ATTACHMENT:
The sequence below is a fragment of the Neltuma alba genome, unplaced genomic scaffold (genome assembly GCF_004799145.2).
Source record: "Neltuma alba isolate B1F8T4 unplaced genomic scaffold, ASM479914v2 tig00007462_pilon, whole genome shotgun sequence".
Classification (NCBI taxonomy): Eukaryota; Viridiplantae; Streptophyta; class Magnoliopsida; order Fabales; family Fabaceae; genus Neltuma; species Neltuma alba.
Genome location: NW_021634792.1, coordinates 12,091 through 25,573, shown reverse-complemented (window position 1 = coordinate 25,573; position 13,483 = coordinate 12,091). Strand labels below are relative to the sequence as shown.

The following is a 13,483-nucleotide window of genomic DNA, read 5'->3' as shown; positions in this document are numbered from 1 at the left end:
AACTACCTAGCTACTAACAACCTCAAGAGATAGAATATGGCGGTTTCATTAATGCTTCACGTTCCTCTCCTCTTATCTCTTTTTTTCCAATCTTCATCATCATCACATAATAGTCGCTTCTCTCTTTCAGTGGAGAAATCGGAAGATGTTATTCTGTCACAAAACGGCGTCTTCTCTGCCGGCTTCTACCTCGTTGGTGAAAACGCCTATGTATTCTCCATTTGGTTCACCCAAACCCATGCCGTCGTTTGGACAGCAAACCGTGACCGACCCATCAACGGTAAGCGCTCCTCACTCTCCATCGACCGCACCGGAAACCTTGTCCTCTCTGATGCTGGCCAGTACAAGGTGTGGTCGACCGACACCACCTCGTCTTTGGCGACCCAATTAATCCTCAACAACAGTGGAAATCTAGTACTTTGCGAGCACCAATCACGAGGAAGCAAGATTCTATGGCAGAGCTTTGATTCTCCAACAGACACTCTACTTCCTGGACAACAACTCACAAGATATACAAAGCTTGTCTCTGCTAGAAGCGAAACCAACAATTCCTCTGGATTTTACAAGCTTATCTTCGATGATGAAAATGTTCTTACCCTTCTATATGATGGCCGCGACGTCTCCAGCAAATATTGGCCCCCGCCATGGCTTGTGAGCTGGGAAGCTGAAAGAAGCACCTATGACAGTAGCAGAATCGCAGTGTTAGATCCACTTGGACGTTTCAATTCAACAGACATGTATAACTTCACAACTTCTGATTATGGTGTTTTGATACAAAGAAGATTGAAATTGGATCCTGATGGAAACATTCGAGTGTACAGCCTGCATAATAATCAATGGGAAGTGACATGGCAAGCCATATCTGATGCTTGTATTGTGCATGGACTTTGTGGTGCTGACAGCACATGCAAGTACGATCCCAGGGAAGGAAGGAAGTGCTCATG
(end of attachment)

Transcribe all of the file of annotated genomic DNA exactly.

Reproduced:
The sequence below is a fragment of the Neltuma alba genome, unplaced genomic scaffold (genome assembly GCF_004799145.2).
Source record: "Neltuma alba isolate B1F8T4 unplaced genomic scaffold, ASM479914v2 tig00007462_pilon, whole genome shotgun sequence".
Classification (NCBI taxonomy): Eukaryota; Viridiplantae; Streptophyta; class Magnoliopsida; order Fabales; family Fabaceae; genus Neltuma; species Neltuma alba.
Genome location: NW_021634792.1, coordinates 12,091 through 25,573, shown reverse-complemented (window position 1 = coordinate 25,573; position 13,483 = coordinate 12,091). Strand labels below are relative to the sequence as shown.

The following is a 13,483-nucleotide window of genomic DNA, read 5'->3' as shown; positions in this document are numbered from 1 at the left end:
AACTACCTAGCTACTAACAACCTCAAGAGATAGAATATGGCGGTTTCATTAATGCTTCACGTTCCTCTCCTCTTATCTCTTTTTTTCCAATCTTCATCATCATCACATAATAGTCGCTTCTCTCTTTCAGTGGAGAAATCGGAAGATGTTATTCTGTCACAAAACGGCGTCTTCTCTGCCGGCTTCTACCTCGTTGGTGAAAACGCCTATGTATTCTCCATTTGGTTCACCCAAACCCATGCCGTCGTTTGGACAGCAAACCGTGACCGACCCATCAACGGTAAGCGCTCCTCACTCTCCATCGACCGCACCGGAAACCTTGTCCTCTCTGATGCTGGCCAGTACAAGGTGTGGTCGACCGACACCACCTCGTCTTTGGCGACCCAATTAATCCTCAACAACAGTGGAAATCTAGTACTTTGCGAGCACCAATCACGAGGAAGCAAGATTCTATGGCAGAGCTTTGATTCTCCAACAGACACTCTACTTCCTGGACAACAACTCACAAGATATACAAAGCTTGTCTCTGCTAGAAGCGAAACCAACAATTCCTCTGGATTTTACAAGCTTATCTTCGATGATGAAAATGTTCTTACCCTTCTATATGATGGCCGCGACGTCTCCAGCAAATATTGGCCCCCGCCATGGCTTGTGAGCTGGGAAGCTGAAAGAAGCACCTATGACAGTAGCAGAATCGCAGTGTTAGATCCACTTGGACGTTTCAATTCAACAGACATGTATAACTTCACAACTTCTGATTATGGTGTTTTGATACAAAGAAGATTGAAATTGGATCCTGATGGAAACATTCGAGTGTACAGCCTGCATAATAATCAATGGGAAGTGACATGGCAAGCCATATCTGATGCTTGTATTGTGCATGGACTTTGTGGTGCTGACAGCACATGCAAGTACGATCCCAGGGAAGGAAGGAAGTGCTCATG